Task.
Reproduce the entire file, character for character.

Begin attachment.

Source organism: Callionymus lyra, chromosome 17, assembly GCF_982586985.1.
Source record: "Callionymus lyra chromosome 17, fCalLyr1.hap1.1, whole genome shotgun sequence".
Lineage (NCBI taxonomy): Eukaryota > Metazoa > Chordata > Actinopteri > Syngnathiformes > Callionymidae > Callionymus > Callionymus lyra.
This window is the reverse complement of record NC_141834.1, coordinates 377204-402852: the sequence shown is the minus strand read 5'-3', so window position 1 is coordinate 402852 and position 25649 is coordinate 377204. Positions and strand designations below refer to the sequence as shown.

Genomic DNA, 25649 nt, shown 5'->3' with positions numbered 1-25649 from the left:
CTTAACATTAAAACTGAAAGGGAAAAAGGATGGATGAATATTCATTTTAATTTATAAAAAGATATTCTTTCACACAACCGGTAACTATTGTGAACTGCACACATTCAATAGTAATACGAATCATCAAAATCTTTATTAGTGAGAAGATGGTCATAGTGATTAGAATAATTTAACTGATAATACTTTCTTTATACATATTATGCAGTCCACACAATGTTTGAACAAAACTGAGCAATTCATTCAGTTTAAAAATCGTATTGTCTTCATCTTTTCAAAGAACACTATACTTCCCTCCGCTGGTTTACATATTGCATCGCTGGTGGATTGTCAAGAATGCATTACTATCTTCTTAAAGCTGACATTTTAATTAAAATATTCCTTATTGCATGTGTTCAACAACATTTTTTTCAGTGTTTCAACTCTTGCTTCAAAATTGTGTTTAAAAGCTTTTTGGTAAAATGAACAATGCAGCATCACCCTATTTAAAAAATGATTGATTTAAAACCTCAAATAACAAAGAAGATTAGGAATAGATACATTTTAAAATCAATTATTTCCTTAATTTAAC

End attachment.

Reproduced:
Source organism: Callionymus lyra, chromosome 17, assembly GCF_982586985.1.
Source record: "Callionymus lyra chromosome 17, fCalLyr1.hap1.1, whole genome shotgun sequence".
Lineage (NCBI taxonomy): Eukaryota > Metazoa > Chordata > Actinopteri > Syngnathiformes > Callionymidae > Callionymus > Callionymus lyra.
This window is the reverse complement of record NC_141834.1, coordinates 377204-402852: the sequence shown is the minus strand read 5'-3', so window position 1 is coordinate 402852 and position 25649 is coordinate 377204. Positions and strand designations below refer to the sequence as shown.

Genomic DNA, 25649 nt, shown 5'->3' with positions numbered 1-25649 from the left:
CTTAACATTAAAACTGAAAGGGAAAAAGGATGGATGAATATTCATTTTAATTTATAAAAAGATATTCTTTCACACAACCGGTAACTATTGTGAACTGCACACATTCAATAGTAATACGAATCATCAAAATCTTTATTAGTGAGAAGATGGTCATAGTGATTAGAATAATTTAACTGATAATACTTTCTTTATACATATTATGCAGTCCACACAATGTTTGAACAAAACTGAGCAATTCATTCAGTTTAAAAATCGTATTGTCTTCATCTTTTCAAAGAACACTATACTTCCCTCCGCTGGTTTACATATTGCATCGCTGGTGGATTGTCAAGAATGCATTACTATCTTCTTAAAGCTGACATTTTAATTAAAATATTCCTTATTGCATGTGTTCAACAACATTTTTTTCAGTGTTTCAACTCTTGCTTCAAAATTGTGTTTAAAAGCTTTTTGGTAAAATGAACAATGCAGCATCACCCTATTTAAAAAATGATTGATTTAAAACCTCAAATAACAAAGAAGATTAGGAATAGATACATTTTAAAATCAATTATTTCCTTAATTTAAC